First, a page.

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Jones, William

Date of birth:
British (1801-present, Kingdom)


Corporal William Jones volunteered for service with the Royal Engineers in October 1940, and was later trained as a bomb Disposal expert. His service book shows that in August 1944 he was employed as a minefield and Booby Trap clearance. Serving with 5th Bomb Disposal Unit, he was selected to serve with 'T' Force, attached to the 1st Canadian Army. This special Force had unlimited powers in implementing the capture designated targets containing Hitler's secret weapons and development facilities. A target was given and T Force often in front of the advancing Army would secure the area, capture valuable Prisoners and equipment. He was demobbed in January 1946.

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Second World War (1939-1945)
Corps of Royal Engineers (Manchester)
Awarded on:
February 2nd, 1945
"The Platoon in which Jones was serving, was engaged during the month of September, 1944 in the clearance of mines and booby traps from a village in the neighbourhood of Arbois. In the village there had been at least four accidents to civilians and other soldiers due to booby traps. During the period 3rd to 7th September he was responsible for the clearing of eleven armed traps, personally clearing two of which were in extremely sensitive condition. On the 8th September an accident occurred in a field of Schu mines, in which an Officer was severely wounded Jones, a Platoon Sergeant and a Lance Sergeant became casualties. On the following day, Jones continued to work in the same field, although the Officer concerned had expressed doubts as to the efficiency of the equipment being used. On the 12th of September, a Lance Corporal from the same Platoon was killed and a Sapper injured by an exploding Schu mine being rendered safe. Jones immediately took charge of the situation and continued working at the same place, in spite of considerable danger occasioned by fallen branches and various pieces of equipment with which the area was littered. During the time that the section was working in the area, Teller mines, Schu, mines and S mines were encountered in considerable numbers, together with booby traps in houses, out buildings and also the covering slit trenches in the fields and lanes. Throughout the period Jones maintained a very high standard of devotion to duty and appeared completely unaffected by the risks to which he exposed himself. Leadership and initiative were the most important factors in maintaining a very high standard of moral amongst his men, over a very trying time and he was a source of inspiration to the other Sub Units of the Company who heard of his conduct."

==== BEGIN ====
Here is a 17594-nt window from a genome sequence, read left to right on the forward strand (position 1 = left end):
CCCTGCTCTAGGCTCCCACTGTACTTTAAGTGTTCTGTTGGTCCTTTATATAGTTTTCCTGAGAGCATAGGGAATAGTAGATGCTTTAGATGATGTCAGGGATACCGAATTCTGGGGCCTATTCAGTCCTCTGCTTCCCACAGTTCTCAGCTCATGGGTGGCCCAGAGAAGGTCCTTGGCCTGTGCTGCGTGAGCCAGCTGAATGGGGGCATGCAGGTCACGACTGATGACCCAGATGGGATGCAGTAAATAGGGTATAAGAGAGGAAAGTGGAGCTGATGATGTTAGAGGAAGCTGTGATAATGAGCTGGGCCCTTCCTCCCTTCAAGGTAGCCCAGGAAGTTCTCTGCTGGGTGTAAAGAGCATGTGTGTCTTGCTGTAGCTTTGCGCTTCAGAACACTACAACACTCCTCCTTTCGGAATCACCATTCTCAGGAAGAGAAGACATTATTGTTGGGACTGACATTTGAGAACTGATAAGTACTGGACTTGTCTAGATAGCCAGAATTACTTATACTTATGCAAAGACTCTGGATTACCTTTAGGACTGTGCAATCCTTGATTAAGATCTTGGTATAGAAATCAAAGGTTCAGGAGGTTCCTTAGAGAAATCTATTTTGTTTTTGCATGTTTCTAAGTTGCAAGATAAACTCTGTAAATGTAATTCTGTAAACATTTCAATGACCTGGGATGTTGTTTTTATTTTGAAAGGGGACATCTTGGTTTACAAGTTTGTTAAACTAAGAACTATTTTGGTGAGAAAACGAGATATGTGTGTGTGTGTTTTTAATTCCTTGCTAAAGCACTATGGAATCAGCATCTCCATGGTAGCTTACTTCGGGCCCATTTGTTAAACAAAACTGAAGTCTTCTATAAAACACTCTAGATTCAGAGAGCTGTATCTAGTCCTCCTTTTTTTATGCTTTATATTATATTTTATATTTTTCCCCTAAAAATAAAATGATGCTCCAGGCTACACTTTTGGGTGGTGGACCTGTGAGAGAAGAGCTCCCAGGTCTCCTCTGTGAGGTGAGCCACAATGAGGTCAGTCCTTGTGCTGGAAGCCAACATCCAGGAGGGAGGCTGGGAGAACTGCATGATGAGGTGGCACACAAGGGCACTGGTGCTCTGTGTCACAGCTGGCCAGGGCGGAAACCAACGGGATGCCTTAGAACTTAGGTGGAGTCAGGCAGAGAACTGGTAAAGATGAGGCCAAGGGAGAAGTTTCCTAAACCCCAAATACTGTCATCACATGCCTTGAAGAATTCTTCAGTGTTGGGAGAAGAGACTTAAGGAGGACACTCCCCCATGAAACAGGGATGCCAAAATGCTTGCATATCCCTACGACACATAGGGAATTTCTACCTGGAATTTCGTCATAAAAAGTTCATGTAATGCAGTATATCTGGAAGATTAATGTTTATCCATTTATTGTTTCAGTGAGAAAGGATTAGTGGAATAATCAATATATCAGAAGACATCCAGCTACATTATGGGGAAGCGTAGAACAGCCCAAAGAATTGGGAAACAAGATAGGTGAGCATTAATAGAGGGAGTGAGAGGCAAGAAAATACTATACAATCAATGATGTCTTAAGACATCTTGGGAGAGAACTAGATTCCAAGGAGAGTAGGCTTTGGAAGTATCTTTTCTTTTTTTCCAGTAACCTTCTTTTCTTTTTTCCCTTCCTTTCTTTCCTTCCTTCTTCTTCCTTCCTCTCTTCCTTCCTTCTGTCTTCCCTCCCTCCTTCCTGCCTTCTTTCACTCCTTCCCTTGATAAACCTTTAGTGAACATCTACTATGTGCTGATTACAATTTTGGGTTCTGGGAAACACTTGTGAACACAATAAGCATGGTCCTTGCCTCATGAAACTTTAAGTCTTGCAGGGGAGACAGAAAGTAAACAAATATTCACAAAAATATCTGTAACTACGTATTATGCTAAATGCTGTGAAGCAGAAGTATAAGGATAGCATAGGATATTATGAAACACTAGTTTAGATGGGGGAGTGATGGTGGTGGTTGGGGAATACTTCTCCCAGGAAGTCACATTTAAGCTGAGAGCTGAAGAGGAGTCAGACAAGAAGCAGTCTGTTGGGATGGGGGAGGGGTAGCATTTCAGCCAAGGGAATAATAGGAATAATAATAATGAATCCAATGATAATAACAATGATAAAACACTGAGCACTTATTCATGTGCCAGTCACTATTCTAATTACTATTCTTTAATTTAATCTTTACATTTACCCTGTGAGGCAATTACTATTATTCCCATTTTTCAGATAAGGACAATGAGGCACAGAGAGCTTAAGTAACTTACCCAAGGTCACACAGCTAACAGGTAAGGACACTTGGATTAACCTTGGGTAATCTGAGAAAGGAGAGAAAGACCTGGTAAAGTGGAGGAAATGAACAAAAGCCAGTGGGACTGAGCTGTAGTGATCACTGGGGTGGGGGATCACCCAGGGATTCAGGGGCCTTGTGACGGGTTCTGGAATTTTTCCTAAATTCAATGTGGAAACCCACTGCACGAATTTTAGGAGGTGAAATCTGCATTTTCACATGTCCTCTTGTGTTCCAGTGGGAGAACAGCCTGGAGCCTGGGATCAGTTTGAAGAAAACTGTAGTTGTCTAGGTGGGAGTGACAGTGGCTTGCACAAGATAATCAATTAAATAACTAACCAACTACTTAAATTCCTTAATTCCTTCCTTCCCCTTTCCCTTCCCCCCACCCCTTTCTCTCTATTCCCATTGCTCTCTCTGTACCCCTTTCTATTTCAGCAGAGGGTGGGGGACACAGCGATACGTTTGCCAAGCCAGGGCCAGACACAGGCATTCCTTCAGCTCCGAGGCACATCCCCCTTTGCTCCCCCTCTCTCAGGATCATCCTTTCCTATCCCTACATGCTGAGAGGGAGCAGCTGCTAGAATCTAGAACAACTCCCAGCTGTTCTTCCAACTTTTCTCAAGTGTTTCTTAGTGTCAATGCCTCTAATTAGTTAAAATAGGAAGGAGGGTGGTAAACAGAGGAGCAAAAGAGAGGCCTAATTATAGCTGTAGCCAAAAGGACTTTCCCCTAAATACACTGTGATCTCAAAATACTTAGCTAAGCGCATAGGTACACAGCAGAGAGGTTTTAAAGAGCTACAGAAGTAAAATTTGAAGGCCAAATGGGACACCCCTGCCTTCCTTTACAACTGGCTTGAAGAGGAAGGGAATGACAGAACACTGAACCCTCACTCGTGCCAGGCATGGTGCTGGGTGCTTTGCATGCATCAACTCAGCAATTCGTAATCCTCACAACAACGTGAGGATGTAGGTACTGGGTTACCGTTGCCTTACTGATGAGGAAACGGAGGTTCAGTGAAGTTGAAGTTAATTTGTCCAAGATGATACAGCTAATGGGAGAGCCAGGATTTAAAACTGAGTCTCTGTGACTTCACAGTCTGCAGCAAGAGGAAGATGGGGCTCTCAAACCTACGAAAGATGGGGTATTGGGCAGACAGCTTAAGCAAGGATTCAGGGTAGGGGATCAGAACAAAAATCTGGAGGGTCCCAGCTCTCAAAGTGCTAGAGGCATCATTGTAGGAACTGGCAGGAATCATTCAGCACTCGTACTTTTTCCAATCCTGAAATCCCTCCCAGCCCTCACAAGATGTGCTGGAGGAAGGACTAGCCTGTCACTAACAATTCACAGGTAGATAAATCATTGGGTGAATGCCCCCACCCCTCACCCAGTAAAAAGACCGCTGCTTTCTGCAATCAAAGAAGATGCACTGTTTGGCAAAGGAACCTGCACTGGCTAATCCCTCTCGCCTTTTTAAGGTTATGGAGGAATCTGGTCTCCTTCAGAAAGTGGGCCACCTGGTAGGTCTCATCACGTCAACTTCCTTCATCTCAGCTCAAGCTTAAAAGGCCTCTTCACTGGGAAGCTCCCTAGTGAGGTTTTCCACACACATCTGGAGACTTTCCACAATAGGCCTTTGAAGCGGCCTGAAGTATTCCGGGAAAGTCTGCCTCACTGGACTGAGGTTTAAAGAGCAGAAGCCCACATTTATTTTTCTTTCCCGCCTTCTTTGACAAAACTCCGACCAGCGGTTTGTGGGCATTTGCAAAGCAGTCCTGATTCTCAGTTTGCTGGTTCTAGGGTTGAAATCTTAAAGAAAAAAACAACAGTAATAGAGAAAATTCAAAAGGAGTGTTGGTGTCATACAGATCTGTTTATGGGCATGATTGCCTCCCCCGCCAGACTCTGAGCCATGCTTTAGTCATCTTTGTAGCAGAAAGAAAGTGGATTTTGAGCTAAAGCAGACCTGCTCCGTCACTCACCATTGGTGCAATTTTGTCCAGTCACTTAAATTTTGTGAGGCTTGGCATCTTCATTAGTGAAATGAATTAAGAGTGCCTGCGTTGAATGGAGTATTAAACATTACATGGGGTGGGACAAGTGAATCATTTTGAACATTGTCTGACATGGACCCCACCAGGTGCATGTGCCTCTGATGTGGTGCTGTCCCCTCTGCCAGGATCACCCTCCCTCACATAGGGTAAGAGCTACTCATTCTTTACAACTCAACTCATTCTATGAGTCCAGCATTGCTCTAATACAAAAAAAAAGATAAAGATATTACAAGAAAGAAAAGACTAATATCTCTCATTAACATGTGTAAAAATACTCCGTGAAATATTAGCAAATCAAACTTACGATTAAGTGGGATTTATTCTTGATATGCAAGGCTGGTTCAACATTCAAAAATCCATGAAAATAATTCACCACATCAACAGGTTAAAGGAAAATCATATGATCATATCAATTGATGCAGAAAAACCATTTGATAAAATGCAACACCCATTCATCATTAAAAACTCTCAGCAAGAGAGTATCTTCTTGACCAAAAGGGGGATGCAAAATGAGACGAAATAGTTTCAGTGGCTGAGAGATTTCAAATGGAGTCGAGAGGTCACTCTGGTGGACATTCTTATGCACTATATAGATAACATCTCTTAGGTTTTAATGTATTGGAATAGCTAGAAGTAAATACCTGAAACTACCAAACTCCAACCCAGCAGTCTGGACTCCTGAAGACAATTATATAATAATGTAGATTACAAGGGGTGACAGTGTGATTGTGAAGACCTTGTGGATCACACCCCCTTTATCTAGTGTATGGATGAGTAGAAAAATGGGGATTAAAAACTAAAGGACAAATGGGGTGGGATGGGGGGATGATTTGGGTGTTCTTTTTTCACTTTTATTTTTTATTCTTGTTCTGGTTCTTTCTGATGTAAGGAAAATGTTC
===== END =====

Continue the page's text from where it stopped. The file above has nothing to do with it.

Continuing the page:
The investiture took place on November 19th, 1946 at Buckingham Palace where Corporal Jones received the George Medal from the hand of King George VI .
George Medal


  • - Second Supplement to The London Gazette Issue 36918 published on the 30 January 1945
    - Bosleys